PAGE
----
Each summer, the research team will capture live ringed seals near Ulukhaktok following standard operating procedures developed by marine mammal biologists at Fisheries and Oceans Canada. The team will capture seals using a large monofilament net placed in the water, with one end tied to shore or to a small vessel and the other anchored in deeper water. Once a seal is caught, the net will be brought to shore or onboard the vessel and the seal will be secured and untangled. Two tags will be fixed with epoxy to the upper dorsal surface of the seal: one satellite telemetry tag, which will remain attached for many months and detach when the seal moults; and one acoustic/movement tag, which will detach from the seal after a few hours. The satellite tag collects data on each seal’s position and dive behaviour and transmits data via satellite. The acoustic tag collects audio and detailed movement data, is programmed to pop off at a set point in time, and must be recovered to access the data. The acoustic tag also has both radio and GPS tracking, allowing the seal to be followed. The team will release seals once the tags are attached, and track each seal’s position from small boats using signals transmitted from the tag. After the seal is at least one-hour post-release and has returned to normal behaviour, the team will broadcast vessel noise using an underwater speaker. The acoustic tag will measure detailed movement of the seal and the acoustic environment around the seal, including the playback stimuli. Following the playback experiment, the team will stop following the seal closely, but will wait to recover the tag once it falls off. The team will later analyze the tag data to assess the impact of the playback experiment on seal movement behaviour. The team aim to tag a minimum of 5 ringed seals every year, for a minimum final sample size of 20 seals. The team will analyze the satellite telemetry data to assess the spatial ecology of ringed seals and assess how often ringed seals are exposed to vessels tracked through the automatic identification system. The team will analyze the satellite telemetry data to assess whether seals show signs of behavioural disturbance when exposed to a vessel.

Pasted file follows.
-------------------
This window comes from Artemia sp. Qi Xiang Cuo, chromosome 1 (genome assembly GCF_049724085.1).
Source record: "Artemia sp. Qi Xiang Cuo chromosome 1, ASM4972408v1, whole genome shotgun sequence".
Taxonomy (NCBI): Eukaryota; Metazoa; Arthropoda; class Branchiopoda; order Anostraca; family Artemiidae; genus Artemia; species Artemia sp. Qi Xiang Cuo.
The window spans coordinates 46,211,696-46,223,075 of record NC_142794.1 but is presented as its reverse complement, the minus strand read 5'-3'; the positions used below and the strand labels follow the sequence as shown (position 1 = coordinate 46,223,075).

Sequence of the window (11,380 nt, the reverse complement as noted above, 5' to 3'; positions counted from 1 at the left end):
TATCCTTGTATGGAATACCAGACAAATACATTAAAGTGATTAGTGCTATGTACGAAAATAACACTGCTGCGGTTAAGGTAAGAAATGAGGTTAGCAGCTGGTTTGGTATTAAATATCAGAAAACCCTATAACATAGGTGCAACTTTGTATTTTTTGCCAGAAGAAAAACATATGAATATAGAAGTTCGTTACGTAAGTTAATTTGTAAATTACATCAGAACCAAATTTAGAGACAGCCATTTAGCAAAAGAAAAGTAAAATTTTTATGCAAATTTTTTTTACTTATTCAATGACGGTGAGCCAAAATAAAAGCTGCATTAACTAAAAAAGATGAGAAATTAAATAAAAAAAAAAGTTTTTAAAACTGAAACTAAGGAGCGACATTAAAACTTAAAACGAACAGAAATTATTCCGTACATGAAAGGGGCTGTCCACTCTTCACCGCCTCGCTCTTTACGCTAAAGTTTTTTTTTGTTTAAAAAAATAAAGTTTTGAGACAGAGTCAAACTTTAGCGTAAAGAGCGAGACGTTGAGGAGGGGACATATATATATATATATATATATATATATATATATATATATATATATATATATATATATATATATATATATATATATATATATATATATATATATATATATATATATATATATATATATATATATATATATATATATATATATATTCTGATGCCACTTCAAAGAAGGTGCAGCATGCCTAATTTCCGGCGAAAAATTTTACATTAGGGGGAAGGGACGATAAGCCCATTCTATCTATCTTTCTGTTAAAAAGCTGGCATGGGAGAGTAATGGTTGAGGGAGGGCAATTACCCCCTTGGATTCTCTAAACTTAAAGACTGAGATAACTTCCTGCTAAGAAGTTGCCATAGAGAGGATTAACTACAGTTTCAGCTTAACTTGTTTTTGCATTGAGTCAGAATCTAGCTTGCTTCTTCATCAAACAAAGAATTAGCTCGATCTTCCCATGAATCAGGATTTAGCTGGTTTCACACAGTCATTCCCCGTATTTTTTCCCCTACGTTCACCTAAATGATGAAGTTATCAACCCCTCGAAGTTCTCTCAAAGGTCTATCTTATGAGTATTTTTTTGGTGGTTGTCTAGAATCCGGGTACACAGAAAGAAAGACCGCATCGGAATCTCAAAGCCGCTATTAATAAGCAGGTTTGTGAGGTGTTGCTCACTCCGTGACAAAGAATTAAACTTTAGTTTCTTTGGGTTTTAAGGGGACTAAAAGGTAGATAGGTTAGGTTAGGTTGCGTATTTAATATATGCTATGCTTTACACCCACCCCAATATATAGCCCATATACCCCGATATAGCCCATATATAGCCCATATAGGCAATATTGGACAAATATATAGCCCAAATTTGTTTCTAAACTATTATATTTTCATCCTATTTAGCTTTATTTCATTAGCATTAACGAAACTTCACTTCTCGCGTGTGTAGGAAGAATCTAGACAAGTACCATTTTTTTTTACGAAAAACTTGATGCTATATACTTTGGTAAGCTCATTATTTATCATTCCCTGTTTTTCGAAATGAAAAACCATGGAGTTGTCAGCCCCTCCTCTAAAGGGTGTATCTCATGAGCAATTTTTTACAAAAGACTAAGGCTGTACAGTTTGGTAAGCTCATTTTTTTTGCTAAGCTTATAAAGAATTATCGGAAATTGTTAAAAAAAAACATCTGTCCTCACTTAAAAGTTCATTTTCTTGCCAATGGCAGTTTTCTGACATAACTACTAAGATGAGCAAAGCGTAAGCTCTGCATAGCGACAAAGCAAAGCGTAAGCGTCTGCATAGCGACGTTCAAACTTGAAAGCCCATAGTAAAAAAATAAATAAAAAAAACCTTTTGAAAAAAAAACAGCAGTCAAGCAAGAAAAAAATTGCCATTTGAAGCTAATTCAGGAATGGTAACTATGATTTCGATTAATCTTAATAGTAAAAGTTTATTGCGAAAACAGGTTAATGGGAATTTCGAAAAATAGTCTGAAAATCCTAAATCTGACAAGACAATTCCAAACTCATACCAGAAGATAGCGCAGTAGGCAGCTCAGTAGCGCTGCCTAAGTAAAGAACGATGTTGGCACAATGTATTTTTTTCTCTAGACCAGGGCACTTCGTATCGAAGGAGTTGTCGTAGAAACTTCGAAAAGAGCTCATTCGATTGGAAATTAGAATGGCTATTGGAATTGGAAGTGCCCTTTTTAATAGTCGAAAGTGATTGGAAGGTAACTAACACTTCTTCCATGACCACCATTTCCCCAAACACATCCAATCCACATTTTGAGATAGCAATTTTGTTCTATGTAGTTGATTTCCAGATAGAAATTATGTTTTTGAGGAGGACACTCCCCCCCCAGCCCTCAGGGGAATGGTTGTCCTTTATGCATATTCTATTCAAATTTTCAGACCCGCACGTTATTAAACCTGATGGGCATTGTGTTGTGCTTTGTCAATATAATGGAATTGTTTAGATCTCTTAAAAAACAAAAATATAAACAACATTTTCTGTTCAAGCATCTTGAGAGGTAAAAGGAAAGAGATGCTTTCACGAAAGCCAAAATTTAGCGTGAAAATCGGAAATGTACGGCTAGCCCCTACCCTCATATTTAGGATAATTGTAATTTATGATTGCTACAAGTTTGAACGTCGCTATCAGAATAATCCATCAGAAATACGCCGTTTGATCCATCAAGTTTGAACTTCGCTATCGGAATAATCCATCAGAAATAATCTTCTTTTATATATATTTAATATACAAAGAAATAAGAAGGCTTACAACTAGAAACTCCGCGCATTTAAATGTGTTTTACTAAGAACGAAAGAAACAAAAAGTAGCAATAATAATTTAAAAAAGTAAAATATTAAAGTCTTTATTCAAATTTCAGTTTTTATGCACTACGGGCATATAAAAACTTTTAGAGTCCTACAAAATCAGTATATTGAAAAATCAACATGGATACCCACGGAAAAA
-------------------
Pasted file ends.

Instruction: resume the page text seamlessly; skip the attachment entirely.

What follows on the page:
Communications will occur at the onset of the project with local Hunters and Trappers Committee (HTC). During the field season, discussions are expected to occur in the communities, such as on the street, in the store and over tea/coffee. The research team place a high value on these interactions and try to have as many as possible. Following each field season, formal update presentations will be made at the Inuvialuit Game Council (IGC) meetings, usually one in September to report on the current season and one in March to communicate the upcoming season's plans. Annual updates will also be given to the Fisheries Joint Management Committee (FJMC) annual meeting in January of each year. In addition, updates and discussions will be carried out on an annual basis at any other gatherings relevant to Inuvialuit including the Beaufort Sea Partnership (BSP) and the Arctic Net annual meetings. Other communications involving discussions and presentations that the team welcome include working group meetings and Regional Coordination Committee (RCC) meetings. Finally, the team also produce plain language summaries of any report or publication that results from the research and try best to distribute these as widely as possible in the Inuvialuit Settlement Region (ISR) along with the reports and publications.

The fieldwork for this study will be conducted from July 10, 2022 to September 30, 2022